Health and Medical News and Resources

General interest items edited by Janice Flahiff

[Reblog]Technology and the doctor-patient relationship

Technology and the doctor-patient relationship.

From the 1 July 2014 KevinMD article

I often hear people talking about their doctors.  I overhear it restaurants, nail salons, while walking down the street. I hear what people think of their doctors, what their doctors said or what they didn’t say, why people were disappointed by or validated by their doctors.  I hear people analyzing, criticizing, and surmising about this relationship quite a bit, and I don’t blame them. The relationship you have with your doctor is a critical one, and yet it is fraught with misunderstanding, disappointment, and distrust. People didn’t used to doubt their doctors the way they do today, and I believe the essence of the doctor-patient  relationship has degraded in our culture.

 

In large part, I believe this is due to technology.

The Mayo Clinic recently announced they have partnered with Apple to create what they call the Health Kit.  Although the details are still unknown, the product is supposedly one that will allow patients to become more involved in their health care, from diagnosis to treatment delivery. This has always been the doctor’s job, but with the technology booming, it is no surprise that the next step would be computerized health care.

So is this a good thing, or a bad thing? I have mixed feelings, and I think the results will be mixed as well. Statistics show that positive relationships and supportive interactions with others are crucial parts of living a healthy life. Can a computer ever truly replace that je ne se quoi that occurs between a doctor and a patient?  In my own practice, I would like to believe that the interaction between my patients and myself is part of what leads to healing. I don’t believe a computer could do that as well as I can.

Here’s the problem, though.  Doctors are inundated with demands from insurance companies, paperwork, accountability measures, and check lists upon checklists required for medical records, billing, and measurable use. This situation worsened several years ago, with the mandatory implementation of Electronic Medical Records, and then even worse since the implementation of the Affordable Care Act.

These changes have also affected patients, many of whom have had to drop doctors they have had for many years because those doctors didn’t take the new insurance. The message, whether stated outright or not by advocates or detractors of the new systems, is that this doctor-patient relationship is not really all that important.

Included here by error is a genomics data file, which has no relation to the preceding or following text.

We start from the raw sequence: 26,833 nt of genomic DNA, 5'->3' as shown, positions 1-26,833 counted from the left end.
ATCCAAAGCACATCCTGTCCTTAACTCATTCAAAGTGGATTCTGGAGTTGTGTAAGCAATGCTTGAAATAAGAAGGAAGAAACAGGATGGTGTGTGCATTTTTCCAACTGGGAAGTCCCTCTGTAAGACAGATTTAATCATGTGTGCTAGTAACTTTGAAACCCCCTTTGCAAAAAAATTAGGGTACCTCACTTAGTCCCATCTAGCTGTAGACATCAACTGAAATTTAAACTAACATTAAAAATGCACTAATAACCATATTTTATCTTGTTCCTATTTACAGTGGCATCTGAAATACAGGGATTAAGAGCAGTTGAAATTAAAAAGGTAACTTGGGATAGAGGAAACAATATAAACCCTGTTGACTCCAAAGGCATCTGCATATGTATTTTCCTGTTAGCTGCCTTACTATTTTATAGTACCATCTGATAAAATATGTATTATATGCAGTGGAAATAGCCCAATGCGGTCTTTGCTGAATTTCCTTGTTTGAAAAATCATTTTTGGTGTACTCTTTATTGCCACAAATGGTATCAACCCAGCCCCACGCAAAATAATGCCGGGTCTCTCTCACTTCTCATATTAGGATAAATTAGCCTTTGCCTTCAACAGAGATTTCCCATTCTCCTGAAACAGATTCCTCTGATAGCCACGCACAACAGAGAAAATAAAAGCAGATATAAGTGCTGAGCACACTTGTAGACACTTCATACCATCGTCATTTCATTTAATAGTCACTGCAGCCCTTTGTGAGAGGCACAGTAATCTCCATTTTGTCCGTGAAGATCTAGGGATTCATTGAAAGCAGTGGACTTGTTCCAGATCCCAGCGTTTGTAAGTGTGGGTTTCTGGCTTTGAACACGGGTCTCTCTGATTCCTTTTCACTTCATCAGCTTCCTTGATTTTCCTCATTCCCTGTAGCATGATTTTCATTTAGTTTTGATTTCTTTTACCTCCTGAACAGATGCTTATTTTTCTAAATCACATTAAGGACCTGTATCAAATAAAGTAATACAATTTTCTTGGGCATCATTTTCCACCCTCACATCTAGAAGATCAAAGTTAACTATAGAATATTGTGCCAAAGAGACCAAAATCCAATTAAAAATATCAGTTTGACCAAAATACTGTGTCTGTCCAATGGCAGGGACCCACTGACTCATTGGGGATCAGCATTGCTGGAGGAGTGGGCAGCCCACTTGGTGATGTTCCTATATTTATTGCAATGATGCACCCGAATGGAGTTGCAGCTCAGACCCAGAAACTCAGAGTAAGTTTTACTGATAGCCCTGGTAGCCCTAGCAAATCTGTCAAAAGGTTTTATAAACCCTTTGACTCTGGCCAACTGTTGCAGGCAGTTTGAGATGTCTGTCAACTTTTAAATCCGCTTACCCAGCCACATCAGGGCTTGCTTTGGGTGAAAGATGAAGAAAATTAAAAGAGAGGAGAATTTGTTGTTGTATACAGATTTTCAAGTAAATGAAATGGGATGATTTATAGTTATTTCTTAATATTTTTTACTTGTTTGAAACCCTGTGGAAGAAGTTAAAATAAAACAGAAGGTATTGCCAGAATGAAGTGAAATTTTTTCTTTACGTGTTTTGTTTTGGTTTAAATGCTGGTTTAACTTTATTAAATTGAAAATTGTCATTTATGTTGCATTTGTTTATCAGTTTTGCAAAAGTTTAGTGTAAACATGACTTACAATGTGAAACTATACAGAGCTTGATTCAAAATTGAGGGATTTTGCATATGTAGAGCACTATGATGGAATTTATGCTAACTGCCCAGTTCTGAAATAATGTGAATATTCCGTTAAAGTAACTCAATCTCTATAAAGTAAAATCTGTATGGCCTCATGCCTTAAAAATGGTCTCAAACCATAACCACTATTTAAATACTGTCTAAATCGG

….

 

 

July 9, 2014 Posted by | health care | , , , , , , | Leave a comment

Doctor Rating Web Site Health Grades is a Time Magazine “Best 50” – How Trustworthy Is the Content??

HealthGrades Logo / Guiding Americans to their Best Health

HealthGrades has been rating doctors, dentists, and hospitals on five star scales for over ten years. Ratings include communication skills, time spent, trust, and office environment. There are also links to board sanctions.

This past August Time Magazine rated Health Grades as one of the 50 best Websites of 2011.

Recently there was a lively discussion on this topic at the medical librarian listserv (Medlib-L).
Among the responses…

  • Two people noted contact information for their doctors was not correct
  • “The self selection process creates a huge bias. The people who are angry and disappointed are the ones motivated to write.”
  • “patient rating is 4.5 stars out of 5, but he’s only had 4 patients comment on him. In skimming through other doctors in Fargo, very few have more than 4 patient comments and everyone has between 4 and 5 stars.”
  • “My doctor is in private solo practice and when you look at the lists by highlighted or popularity they are very institutionally presented. The independents come at the end of the list so this is not a fair representation”
  • “the physician she replaced upon his retirement in April 2008 is still listed (with one review), although he has been gone for almost 4 years”